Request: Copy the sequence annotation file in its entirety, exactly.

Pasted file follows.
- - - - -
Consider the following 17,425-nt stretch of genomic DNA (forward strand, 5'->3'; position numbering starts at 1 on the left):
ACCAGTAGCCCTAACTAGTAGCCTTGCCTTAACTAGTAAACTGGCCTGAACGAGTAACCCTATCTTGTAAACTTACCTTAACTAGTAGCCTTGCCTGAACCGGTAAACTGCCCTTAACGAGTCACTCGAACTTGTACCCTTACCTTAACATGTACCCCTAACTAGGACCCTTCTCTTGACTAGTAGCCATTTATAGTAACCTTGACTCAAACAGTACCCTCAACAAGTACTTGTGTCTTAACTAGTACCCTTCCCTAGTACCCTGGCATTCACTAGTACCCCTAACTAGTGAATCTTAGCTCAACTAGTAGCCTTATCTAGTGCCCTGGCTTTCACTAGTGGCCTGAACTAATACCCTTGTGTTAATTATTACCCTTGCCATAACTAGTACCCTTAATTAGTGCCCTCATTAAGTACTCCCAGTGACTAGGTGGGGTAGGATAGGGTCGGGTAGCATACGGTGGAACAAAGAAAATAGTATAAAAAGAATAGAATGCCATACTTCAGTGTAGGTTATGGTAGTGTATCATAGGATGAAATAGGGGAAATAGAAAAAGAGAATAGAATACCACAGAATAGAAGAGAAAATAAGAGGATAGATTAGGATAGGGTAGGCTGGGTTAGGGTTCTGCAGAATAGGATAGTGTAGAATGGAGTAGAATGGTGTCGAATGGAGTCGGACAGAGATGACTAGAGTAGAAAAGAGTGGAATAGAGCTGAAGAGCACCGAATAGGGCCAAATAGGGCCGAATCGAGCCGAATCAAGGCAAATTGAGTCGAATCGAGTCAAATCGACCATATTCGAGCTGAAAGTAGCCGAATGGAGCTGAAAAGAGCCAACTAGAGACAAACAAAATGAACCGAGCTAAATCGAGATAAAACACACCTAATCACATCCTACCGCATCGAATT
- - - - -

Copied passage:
Consider the following 17,425-nt stretch of genomic DNA (forward strand, 5'->3'; position numbering starts at 1 on the left):
ACCAGTAGCCCTAACTAGTAGCCTTGCCTTAACTAGTAAACTGGCCTGAACGAGTAACCCTATCTTGTAAACTTACCTTAACTAGTAGCCTTGCCTGAACCGGTAAACTGCCCTTAACGAGTCACTCGAACTTGTACCCTTACCTTAACATGTACCCCTAACTAGGACCCTTCTCTTGACTAGTAGCCATTTATAGTAACCTTGACTCAAACAGTACCCTCAACAAGTACTTGTGTCTTAACTAGTACCCTTCCCTAGTACCCTGGCATTCACTAGTACCCCTAACTAGTGAATCTTAGCTCAACTAGTAGCCTTATCTAGTGCCCTGGCTTTCACTAGTGGCCTGAACTAATACCCTTGTGTTAATTATTACCCTTGCCATAACTAGTACCCTTAATTAGTGCCCTCATTAAGTACTCCCAGTGACTAGGTGGGGTAGGATAGGGTCGGGTAGCATACGGTGGAACAAAGAAAATAGTATAAAAAGAATAGAATGCCATACTTCAGTGTAGGTTATGGTAGTGTATCATAGGATGAAATAGGGGAAATAGAAAAAGAGAATAGAATACCACAGAATAGAAGAGAAAATAAGAGGATAGATTAGGATAGGGTAGGCTGGGTTAGGGTTCTGCAGAATAGGATAGTGTAGAATGGAGTAGAATGGTGTCGAATGGAGTCGGACAGAGATGACTAGAGTAGAAAAGAGTGGAATAGAGCTGAAGAGCACCGAATAGGGCCAAATAGGGCCGAATCGAGCCGAATCAAGGCAAATTGAGTCGAATCGAGTCAAATCGACCATATTCGAGCTGAAAGTAGCCGAATGGAGCTGAAAAGAGCCAACTAGAGACAAACAAAATGAACCGAGCTAAATCGAGATAAAACACACCTAATCACATCCTACCGCATCGAATT